In the medium-sized cities (populations 88,000 to 143,000), the gap between doctors' tight schedules and patients' expanding needs is even wider. For all fifteen smaller metros, the average wait time for the five specialties is 32 days, 33% longer than in the major metros. It takes more than 70 days to see a family doctor in Manchester, NH, Cedar Rapids, Iowa, and Evansville, Ind., and more than 100 days in Albany, NY, and Yakima, Wash. You'd need to book 91 and 71 days in advance to see a dermatologist in Cedar Rapids and Fargo, ND, respectively.
The ratio of doctors to residents is much lower in the medium-sized cities versus the big urban areas. Yet the shortage is even more pronounced in rural communities. Hence, the Merritt Hawkins study actually understates the full extent of a true crisis in small towns across America.
The second study released on March 14 helps explain the disturbing findings in the Merritt Hawkins survey. It's an analysis of the future trends in physician supply by the Association of American Medical Colleges. The AAMC forecasts that America will need as many as 105,000 more doctors than are projected to be practicing in 2030. The ranks of surgeons won't grow at all by 2020. As for categories of expertise, the most notable shortfall will arrive in the medical specialties from cardiology to orthopedic surgery.
What's more, those are the very areas that need to grow the most in order to satisfy the greatest increases in demand moving forward. By 2030, America's population will be 12% larger, but the number of folks over 65 will wax by 55%, and the contingent over 75 will expand by 73%. That combination of a lot more people in general, and a far heavier concentration of the elderly—who consume the vast bulk of medical services from hip replacements to angioplasties—will drive demand for doctors far higher.
Yet the supply of practicing physicians is barely growing. The reason: In 1996, the government severely restricted funding for medical residents, essentially freezing the number of slots that determine the flow of physicians entering the workforce each year, with only tiny additions since.
The shortage already has the first symptoms of rationing. Medicaid, the federal-state program for the poor, pays far lower prices than Medicare. As a result, 47% of the practices in the large metros, and 40% of those in the mid-sized cities, don't accept Medicaid patients. They're simply too chockablock with well-paying Medicare recipients and the commercially insured to accept the lower rates offered by Medicaid. In other words, the tight doctor supply helps raise the market-clearing price, and Medicaid rates are below that price in many instances. That's a formula for rationing.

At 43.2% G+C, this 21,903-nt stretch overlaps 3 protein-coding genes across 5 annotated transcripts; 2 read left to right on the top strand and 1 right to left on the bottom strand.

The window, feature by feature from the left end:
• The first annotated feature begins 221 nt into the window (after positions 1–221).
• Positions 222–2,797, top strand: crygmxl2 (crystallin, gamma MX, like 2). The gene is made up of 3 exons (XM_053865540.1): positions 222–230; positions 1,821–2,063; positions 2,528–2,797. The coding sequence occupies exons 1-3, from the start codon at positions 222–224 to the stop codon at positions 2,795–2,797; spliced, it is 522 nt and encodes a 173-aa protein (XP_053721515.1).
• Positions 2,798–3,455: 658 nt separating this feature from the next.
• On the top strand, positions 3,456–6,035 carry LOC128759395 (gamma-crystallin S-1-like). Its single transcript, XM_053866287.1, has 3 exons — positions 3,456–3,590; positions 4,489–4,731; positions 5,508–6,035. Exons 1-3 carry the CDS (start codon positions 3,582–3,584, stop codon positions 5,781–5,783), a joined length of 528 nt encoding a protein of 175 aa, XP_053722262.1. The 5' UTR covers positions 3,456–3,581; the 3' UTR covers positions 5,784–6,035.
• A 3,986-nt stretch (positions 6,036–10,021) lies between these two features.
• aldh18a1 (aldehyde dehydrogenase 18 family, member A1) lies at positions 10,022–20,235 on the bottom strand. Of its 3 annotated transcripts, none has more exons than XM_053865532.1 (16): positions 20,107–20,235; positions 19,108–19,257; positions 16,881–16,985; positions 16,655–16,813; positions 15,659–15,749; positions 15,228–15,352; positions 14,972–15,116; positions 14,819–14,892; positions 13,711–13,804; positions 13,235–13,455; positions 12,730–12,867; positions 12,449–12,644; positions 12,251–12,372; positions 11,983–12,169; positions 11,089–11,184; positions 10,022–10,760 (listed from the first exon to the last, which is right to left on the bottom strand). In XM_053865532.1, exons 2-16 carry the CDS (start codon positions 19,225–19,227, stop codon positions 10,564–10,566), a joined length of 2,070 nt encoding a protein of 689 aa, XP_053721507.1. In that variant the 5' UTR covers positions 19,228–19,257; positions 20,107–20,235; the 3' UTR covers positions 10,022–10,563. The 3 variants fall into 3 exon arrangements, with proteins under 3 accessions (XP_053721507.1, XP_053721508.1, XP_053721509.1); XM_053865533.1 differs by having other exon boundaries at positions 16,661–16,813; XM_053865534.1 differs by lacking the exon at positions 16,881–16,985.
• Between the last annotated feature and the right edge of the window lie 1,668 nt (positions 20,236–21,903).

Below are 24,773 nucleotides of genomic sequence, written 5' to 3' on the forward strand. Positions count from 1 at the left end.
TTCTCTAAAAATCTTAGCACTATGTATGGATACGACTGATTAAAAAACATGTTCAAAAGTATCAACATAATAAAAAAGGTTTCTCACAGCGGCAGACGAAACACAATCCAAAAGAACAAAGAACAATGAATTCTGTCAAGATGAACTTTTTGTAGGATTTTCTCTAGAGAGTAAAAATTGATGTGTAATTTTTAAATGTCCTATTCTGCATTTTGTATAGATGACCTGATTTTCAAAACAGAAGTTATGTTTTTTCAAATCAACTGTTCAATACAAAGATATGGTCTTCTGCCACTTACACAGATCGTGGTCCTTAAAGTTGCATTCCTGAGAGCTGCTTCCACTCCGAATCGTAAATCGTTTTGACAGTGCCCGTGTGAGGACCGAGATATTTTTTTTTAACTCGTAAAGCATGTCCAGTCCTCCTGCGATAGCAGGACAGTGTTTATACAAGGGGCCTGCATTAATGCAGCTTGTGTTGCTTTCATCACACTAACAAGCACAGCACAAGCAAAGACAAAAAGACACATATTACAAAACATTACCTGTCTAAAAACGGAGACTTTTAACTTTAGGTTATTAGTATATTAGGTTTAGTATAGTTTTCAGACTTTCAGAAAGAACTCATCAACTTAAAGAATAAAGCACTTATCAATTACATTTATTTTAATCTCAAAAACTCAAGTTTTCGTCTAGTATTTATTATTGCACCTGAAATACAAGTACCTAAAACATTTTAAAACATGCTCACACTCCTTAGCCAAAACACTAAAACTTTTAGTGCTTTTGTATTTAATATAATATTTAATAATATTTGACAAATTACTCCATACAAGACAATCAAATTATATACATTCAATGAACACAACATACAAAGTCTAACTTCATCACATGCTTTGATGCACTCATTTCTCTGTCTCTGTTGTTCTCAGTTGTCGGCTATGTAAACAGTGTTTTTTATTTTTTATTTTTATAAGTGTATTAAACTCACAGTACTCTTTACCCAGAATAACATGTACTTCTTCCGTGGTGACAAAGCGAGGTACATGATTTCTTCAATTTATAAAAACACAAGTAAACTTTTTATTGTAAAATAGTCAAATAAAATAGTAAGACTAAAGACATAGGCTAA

It's extraordinary that a large cohort of experts advocate shrinking the doctor supply as lever for lowering costs. In an article published last week in the Journal of the American Medical Association, Obamacare architect Ezekiel Emanuel and two co-authors stated as much, declaring, "there appears to be an abundance of physicians in the U.S.," and minting more doctors will "only drive up health care costs and increase inefficiency."
Reform will only take root if America does just the opposite: unshackle the supply side. It's a marketplace handcuffed by certificate-of-need laws that limit the number of MRI centers and hospital beds in communities, granting providers regional monopolies, and preventing insurers from clinching discounts by offering to send patients to the providers willing to lower their rates in exchange for more business. What medical provider is going to agree to discount if every bed is full, and the diagnostic centers are booked for weeks ahead?
The worst restriction is on the essential raw material of health care, the ranks of physicians themselves. If all family doctors have too much business, how can an HMO, or health maintenance organization, that wants to invade an expensive market hire enough of them to challenge the high-priced incumbents? It's not a subject that any of the so-called reformers are even addressing. Forget the argument that the laws of supply and demand won't work in health care. They always work. But to give them a chance, America needs more practitioners of every kind in health care, and that starts with training more physicians—a lot more.